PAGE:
3. Assistance for Small Entities
Under section 213(a) of the Small Business Regulatory Enforcement Fairness Act of 1996 (Pub. L. 104-121), we want to assist small entities in understanding this rule. If the rule would affect your small business, organization, or governmental jurisdiction and you have questions concerning its provisions or options for compliance, please contact the person listed in the FOR FURTHER INFORMATION CONTACT, above.
Small businesses may send comments on the actions of Federal employees who enforce, or otherwise determine compliance with, Federal regulations to the Small Business and Agriculture Regulatory Enforcement Ombudsman and the Regional Small Business Regulatory Fairness Boards. The Ombudsman evaluates these actions annually and rates each agency's responsiveness to small business. If you wish to comment on actions by employees of the Coast Guard, call 1-888-REG-FAIR (1-888-734-3247). The Coast Guard will not retaliate against small entities that question or complain about this rule or any policy or action of the Coast Guard.
4. Collection of Information
This rule will not call for a new collection of information under the Paperwork Reduction Act of 1995 (44 U.S.C. 3501-3520).
A rule has implications for federalism under Executive Order 13132, Federalism, if it has a substantial direct effect on the States, on the relationship between the national government and the States, or on the distribution of power and responsibilities among the various levels of government. We have analyzed this rule under that Order and determined that this rule does not have implications for federalism.
6. Protest Activities
The Coast Guard respects the First Amendment rights of protesters. Protesters are asked to contact the person listed in the FOR FURTHER INTFORMATION CONTACT section to coordinate protest activities so that your message can be received without jeopardizing the safety or security of people, places or vessels.
7. Unfunded Mandates Reform Act
The Unfunded Mandates Reform Act of 1995 (2 U.S.C. 1531-1538) requires Federal agencies to assess the effects of their discretionary regulatory actions. In particular, the Act addresses actions that may result in the expenditure by a State, local, or tribal government, in the aggregate, or by the private sector of $100,000,000 (adjusted for inflation) or more in any one year. Though this rule will not result in such an expenditure, we do discuss the effects of this rule elsewhere in this preamble.
8. Taking of Private Property
This rule will not cause a taking of private property or otherwise have taking implications under Executive Order 12630, Governmental Actions and Interference with Constitutionally Protected Property Rights.
9. Civil Justice Reform
This rule meets applicable standards in sections 3(a) and 3(b)(2) of Executive Order 12988, Civil Justice Reform, to minimize litigation, eliminate ambiguity, and reduce burden.
10. Protection of Children
We have analyzed this rule under Executive Order 13045, Protection of Children from Environmental Health Risks and Safety Risks. This rule is not an economically significant rule and does not create an environmental risk to health or risk to safety that may disproportionately affect children.
11. Indian Tribal Governments
This rule does not have tribal implications under Executive Order 13175, Consultation and Coordination with Indian Tribal Governments, because it does not have a substantial direct effect on one or more Indian tribes, on the relationship between the Federal Government and Indian tribes, or on the distribution of power and responsibilities between the Federal Government and Indian tribes.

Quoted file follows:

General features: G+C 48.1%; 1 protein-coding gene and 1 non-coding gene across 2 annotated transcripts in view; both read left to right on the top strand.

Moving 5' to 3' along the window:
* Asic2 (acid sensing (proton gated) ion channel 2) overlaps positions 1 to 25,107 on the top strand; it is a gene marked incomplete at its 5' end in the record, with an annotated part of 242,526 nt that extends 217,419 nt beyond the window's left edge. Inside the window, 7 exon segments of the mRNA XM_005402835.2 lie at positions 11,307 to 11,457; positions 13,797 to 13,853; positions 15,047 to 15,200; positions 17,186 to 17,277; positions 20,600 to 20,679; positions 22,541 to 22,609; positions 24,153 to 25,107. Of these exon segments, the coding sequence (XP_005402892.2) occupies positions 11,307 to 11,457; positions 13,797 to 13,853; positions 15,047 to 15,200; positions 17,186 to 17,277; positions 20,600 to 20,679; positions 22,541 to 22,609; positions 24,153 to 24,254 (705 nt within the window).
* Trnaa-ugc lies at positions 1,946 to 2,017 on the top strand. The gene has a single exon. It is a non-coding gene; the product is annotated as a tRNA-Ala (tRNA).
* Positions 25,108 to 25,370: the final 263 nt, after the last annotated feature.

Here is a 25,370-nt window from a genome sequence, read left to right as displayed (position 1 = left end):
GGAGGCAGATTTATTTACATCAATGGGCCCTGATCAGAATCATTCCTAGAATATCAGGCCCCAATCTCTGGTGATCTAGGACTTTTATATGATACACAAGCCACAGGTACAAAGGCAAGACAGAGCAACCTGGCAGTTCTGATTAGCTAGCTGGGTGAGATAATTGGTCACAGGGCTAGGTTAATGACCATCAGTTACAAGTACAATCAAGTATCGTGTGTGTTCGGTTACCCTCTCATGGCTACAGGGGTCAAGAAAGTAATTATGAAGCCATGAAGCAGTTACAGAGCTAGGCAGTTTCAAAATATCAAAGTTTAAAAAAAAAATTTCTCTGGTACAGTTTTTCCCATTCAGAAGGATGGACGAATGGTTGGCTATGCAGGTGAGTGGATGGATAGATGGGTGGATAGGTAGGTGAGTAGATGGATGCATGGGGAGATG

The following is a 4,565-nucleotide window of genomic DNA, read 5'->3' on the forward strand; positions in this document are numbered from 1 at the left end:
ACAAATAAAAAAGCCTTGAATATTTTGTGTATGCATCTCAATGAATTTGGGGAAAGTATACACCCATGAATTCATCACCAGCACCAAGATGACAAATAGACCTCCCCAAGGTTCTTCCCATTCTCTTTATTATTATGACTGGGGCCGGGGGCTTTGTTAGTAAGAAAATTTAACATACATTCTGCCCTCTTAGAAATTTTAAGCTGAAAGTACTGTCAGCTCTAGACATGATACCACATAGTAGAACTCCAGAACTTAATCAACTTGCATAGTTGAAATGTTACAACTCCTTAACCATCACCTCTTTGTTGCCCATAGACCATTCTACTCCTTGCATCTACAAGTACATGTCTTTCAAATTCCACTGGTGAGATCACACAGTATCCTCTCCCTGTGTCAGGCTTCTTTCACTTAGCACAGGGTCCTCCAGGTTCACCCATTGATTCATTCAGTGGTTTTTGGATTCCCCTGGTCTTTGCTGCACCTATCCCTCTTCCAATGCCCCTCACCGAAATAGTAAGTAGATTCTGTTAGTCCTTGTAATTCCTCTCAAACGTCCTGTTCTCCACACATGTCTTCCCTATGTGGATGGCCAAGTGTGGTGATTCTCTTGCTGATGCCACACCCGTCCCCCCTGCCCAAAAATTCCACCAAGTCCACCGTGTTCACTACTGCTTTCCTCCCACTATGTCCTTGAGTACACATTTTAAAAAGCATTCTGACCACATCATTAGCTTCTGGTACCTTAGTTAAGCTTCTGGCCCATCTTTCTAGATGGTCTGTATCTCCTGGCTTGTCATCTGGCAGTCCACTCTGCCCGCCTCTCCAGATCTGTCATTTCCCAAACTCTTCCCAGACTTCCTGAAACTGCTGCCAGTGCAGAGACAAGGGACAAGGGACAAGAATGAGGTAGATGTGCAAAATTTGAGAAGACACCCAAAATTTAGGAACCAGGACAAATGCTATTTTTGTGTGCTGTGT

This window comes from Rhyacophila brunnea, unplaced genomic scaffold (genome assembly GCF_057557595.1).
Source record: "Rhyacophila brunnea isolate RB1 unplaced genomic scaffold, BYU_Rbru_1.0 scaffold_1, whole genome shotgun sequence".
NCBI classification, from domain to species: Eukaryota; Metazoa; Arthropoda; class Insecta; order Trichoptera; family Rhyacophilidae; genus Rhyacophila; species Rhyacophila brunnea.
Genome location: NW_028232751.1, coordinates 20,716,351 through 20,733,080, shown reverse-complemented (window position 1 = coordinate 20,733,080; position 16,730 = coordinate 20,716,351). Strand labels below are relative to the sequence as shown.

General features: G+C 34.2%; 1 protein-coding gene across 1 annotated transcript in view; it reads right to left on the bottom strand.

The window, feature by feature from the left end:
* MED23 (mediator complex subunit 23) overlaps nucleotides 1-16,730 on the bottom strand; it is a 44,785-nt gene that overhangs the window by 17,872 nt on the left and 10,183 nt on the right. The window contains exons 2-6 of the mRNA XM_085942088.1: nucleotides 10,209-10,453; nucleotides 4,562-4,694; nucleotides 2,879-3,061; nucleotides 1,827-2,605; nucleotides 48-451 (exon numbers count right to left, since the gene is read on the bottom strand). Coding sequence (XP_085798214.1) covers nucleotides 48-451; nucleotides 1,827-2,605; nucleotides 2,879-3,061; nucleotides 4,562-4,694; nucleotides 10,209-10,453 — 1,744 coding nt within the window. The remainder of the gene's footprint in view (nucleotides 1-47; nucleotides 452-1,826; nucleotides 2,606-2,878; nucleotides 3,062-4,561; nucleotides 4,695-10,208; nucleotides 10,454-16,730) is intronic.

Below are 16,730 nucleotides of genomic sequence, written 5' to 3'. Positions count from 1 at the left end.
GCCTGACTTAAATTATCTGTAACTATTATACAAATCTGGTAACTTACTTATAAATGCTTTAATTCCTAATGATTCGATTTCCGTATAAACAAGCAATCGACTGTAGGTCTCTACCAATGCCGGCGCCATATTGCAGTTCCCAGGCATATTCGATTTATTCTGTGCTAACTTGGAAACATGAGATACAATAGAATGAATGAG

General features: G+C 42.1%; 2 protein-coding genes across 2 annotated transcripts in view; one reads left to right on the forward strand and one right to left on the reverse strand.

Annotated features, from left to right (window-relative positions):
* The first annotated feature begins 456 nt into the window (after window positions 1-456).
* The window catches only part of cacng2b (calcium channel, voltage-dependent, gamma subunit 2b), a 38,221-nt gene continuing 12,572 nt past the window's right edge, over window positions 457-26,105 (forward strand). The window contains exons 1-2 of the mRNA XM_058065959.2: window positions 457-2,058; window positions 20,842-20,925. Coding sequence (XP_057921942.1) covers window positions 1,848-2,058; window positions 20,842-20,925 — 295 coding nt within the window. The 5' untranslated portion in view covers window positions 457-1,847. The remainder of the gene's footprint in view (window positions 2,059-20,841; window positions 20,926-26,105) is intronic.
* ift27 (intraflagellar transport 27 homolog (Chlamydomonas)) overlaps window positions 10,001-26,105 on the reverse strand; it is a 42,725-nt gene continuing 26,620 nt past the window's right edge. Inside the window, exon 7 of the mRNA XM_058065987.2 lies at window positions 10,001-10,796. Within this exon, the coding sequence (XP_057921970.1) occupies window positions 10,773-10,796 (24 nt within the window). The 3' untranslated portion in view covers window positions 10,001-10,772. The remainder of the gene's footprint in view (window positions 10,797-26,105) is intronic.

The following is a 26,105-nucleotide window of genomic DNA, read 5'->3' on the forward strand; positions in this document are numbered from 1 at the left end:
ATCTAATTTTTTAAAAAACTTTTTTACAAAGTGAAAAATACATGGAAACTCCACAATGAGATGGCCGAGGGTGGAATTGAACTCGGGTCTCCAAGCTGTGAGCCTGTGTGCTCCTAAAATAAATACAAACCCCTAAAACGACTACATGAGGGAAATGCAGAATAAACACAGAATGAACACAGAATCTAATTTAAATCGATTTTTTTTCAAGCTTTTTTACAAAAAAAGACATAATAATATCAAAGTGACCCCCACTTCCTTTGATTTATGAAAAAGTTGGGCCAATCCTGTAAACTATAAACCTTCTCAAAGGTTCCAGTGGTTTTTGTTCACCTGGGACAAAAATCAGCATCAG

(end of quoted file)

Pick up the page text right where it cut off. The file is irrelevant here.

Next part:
12. Energy Effects
This action is not a “significant energy action” under Executive Order 13211, Actions Concerning Regulations That Significantly Affect Energy Supply, Distribution, or Use.
13. Technical Standards
This rule does not use technical standards. Therefore, we did not consider the use of voluntary consensus standards.
We have analyzed this rule under Department of Homeland Security Management Directive 023-01 and Commandant Instruction M16475.lD, which guide the Coast Guard in complying with the National Environmental Policy Act of 1969 (NEPA)(42 U.S.C. 4321-4370f), and have determined that this action is one of a category of actions that do not individually or cumulatively have a significant effect on the human environment. This rule involves the establishment of a safety zone around the fall out area of a fireworks display. This rule is categorically excluded from further review under paragraph 34(g) of Figure 2-1 of the Commandant Instruction. An environmental analysis checklist supporting this determination and a Categorical Exclusion Determination are available in the docket where indicated under ADDRESSES.
For the reasons discussed in the preamble, the Coast Guard amends 33 CFR part 165 as follows:
PART 165—REGULATED NAVIGATION AREAS AND LIMITED ACCESS AREAS
1. The authority citation for part 165 continues to read as follows:
2. Add § 165.T13-230 to read as follows:
Safety Zone; Oregon City Bridge Grand Opening Fireworks Display; Willamette River, Oregon City, OR.
(a) Location. The following area is a safety zone: All water of the Willamette River at Oregon City, OR, bounded by the Oregon City Bridge to the south, the Interstate 205 Bridge to the north, and the shoreline to the east and west.
(b) Regulations. In accordance with the general regulations in § 165.23 if this part, no person or vessel may enter or remain in this zone unless authorized by the Captain of the Port or his designated representatives.
(c) Enforcement Period. This section will be enforced October 13, 2012 from 7:30 p.m. (P.D.T.) to 9 p.m. (P.D.T.).
Dated: October 3, 2012.
B. C. Jones,
Captain, U.S. Coast Guard, Captain of the Port, Sector Columbia River.
[FR Doc. 2012-25212 Filed 10-12-12; 8:45 am]
BILLING CODE 9110-04-P